Mr. Pollock says people could better understand having the Social Security surpluses go directly into private accounts. He would fill the accounts with a version of the popular Treasury Inflation Protected Securities, or TIPS. After a transition period, account holders could be given the freedom to trade their TIPS for other instruments, such as annuities, private-sector bonds or blue-chip stocks. He notes that such accounts wouldn't require huge upfront borrowing by the federal government. "Alex's plan is simple, understandable and effective and could begin immediately," says economist Alan Meltzer. "It would reveal opponents of reform as mostly concerned about having government keep control of the surpluses."

Mr. Pollock's idea has several precedents. The federal employee retirement program allows money to go into a fund that invests solely in Treasuries. The T-Bill Accounts would resemble another familiar long-term savings vehicle: the payroll deduction for U.S. savings bonds. Rep. Nancy Johnson of Connecticut, a leading GOP moderate, points out that in 1999 Bill Clinton advocated "investing Social Security surplus dollars into the private [stock] market." How much safer would personal accounts limited to T-bills look? The AARP's argument that people could lose their money in Las Vegas-style investments would go out the window.



In political terms, even more important than the safety and familiarity of T-bill private accounts would be the political dilemma the idea create for opponents of reform. They have long railed against "raids" of the Social Security trust fund, most famously when Al Gore made the word "lockbox" a staple of late-night comedy in the 2000 presidential debates. But even before that Harry Reid, now the Senate Minority Leader, inveighed against the depletion of the trust funds by calling it "embezzlement, thievery." Former senator Ernest Hollings of South Carolina lamented the "siphoning off of every dollar of the Social Security surplus to meet current operating expenses" and said "those IOUs in the trust fund vault are a 21st-century version of Confederate banknotes." Forcing Democrats and Republicans alike to vote on a plan that actually ensures Social Security surpluses are used for retirement would be a defining moment in the debate.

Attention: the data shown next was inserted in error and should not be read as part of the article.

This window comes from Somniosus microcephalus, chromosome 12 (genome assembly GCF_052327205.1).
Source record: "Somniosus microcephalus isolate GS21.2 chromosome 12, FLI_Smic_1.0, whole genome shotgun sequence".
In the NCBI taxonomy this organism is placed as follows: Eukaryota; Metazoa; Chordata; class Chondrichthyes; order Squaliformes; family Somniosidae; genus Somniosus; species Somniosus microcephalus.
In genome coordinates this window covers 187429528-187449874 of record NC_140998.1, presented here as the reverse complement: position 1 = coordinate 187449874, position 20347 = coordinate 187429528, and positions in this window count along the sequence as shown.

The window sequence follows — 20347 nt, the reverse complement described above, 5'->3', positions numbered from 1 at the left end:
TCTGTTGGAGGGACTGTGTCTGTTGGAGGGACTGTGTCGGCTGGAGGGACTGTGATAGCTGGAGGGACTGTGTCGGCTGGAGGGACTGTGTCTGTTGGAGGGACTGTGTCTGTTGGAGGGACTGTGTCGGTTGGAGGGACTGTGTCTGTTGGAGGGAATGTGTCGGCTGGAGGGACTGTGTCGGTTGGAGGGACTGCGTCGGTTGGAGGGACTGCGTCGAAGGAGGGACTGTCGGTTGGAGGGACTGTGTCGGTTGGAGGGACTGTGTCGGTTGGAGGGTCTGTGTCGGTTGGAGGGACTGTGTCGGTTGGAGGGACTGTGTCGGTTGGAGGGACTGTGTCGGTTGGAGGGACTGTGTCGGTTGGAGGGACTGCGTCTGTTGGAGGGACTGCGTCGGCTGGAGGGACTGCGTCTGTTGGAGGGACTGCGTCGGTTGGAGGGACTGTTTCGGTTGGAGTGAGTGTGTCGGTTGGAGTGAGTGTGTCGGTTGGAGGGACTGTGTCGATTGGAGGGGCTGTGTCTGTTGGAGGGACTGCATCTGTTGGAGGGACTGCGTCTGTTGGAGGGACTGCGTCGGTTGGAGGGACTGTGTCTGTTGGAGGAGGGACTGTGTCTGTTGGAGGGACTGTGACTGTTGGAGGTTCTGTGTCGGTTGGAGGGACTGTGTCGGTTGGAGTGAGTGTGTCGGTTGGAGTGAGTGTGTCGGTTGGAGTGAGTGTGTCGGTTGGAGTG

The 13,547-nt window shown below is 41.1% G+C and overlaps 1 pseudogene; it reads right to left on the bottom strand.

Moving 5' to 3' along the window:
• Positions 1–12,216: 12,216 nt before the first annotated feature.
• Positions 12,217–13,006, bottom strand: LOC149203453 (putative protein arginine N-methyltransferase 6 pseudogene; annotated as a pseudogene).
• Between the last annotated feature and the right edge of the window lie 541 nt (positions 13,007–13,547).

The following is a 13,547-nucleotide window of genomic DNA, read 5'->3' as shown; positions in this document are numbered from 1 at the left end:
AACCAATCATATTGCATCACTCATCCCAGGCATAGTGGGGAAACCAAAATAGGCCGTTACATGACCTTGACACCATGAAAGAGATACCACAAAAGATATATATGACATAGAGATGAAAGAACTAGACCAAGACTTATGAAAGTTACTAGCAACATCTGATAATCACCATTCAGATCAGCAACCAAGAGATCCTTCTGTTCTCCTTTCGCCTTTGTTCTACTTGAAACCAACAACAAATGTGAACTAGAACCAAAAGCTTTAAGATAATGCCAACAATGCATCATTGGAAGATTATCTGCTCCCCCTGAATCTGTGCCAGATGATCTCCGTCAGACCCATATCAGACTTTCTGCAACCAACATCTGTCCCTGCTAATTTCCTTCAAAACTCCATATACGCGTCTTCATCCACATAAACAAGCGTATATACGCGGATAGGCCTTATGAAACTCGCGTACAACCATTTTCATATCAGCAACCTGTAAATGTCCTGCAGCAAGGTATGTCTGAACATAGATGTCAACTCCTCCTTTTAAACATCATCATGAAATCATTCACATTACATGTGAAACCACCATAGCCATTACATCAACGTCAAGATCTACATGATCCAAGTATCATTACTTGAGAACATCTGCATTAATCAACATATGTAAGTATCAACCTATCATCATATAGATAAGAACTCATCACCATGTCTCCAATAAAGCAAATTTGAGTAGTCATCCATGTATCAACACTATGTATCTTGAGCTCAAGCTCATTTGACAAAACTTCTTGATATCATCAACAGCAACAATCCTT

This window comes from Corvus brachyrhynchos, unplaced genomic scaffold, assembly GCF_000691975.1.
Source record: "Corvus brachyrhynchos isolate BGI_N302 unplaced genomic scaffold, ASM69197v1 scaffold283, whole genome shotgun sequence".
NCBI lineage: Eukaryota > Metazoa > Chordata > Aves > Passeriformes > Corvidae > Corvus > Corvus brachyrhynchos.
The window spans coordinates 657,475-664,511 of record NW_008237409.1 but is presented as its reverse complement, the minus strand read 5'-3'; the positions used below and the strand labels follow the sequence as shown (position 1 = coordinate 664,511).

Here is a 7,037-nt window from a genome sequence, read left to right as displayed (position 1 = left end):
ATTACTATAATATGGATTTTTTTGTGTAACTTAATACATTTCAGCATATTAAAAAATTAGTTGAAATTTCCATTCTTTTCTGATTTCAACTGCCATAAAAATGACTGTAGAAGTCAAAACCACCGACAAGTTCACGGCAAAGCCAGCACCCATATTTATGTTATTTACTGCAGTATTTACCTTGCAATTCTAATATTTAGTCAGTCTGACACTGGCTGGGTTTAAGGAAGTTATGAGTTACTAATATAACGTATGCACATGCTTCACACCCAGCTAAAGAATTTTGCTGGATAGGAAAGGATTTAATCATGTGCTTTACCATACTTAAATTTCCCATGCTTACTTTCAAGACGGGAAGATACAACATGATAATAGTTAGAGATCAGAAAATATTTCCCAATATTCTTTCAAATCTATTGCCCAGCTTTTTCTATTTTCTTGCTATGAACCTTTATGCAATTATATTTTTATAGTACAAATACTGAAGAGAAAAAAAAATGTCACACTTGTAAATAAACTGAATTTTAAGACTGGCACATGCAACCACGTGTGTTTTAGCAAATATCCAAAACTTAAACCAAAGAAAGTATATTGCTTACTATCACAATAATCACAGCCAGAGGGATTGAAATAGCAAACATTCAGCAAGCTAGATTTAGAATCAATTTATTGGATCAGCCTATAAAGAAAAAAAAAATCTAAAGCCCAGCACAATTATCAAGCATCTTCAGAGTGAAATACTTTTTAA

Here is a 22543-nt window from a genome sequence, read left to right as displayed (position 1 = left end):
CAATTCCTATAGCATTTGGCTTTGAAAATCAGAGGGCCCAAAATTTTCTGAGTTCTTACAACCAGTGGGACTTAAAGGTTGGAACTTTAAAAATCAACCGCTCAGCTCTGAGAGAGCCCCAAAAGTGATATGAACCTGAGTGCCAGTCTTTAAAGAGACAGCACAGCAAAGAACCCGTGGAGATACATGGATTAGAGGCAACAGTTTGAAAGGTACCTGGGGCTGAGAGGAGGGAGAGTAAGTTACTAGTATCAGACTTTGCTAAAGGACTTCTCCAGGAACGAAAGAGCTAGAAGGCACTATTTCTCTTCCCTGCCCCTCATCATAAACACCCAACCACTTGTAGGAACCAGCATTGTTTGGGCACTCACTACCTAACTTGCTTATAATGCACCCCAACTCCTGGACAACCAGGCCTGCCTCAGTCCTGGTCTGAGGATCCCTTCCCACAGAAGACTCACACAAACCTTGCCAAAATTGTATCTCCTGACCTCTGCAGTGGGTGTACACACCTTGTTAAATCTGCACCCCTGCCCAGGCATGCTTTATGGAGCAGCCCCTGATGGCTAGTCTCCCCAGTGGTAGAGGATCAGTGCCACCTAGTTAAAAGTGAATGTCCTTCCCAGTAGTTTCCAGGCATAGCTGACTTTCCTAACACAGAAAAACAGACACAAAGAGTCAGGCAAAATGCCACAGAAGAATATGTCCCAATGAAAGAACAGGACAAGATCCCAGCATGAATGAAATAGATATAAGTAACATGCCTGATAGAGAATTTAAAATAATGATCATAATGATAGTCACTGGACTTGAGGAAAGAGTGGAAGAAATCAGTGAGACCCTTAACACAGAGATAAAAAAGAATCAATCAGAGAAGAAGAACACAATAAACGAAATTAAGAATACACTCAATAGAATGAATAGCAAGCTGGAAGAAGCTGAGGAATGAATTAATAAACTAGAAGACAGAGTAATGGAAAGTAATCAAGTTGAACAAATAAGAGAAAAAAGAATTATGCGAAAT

Such a defining moment has happened before. In 1986, President Reagan's proposed tax reform was on its deathbed in the Senate Finance Committee as lobbyists worked to revive loophole after loophole. Facing defeat, Chairman Bob Packwood retreated with his top aide to the Irish Times bar for a lunch of burgers and beer. There Mr. Packwood decided to launch what he called a "radical plan": a top income tax rate of 25%, a full 10 points lower than any other proposal. The high-risk strategy worked, and Congress eventually passed a 28% top rate, striking a compromise that ruthlessly eliminated exemptions and raised corporate taxes. Richard Darman, then deputy Treasury secretary, hailed the Packwood move by saying it forced the hand of opponents and "re-created the sense of the possible in the American system. It is possible to be bold." He said naysayers "were brought down by the narrowness of their vision."

Today's opponents of Social Security reform have the narrowest possible vision: no reform plan of their own, and blind opposition to the idea of giving people ownership and control of any of the money they send the government for retirement. It's time for President Bush, Senate Finance Chairman Chuck Grassley and Rep. Thomas to emulate 1980s tax reformers and force opponents to confront the concept of having risk-free private accounts that lay the groundwork for an ownership society. It may be an idea whose time has come  —  this year.

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JWR contributor John H. Fund is author, most recently, of "Stealing Elections: How Voter Fraud Threatens Our Democracy". (Click HERE to purchase. Sales help fund JWR.)

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©2001, John H. Fund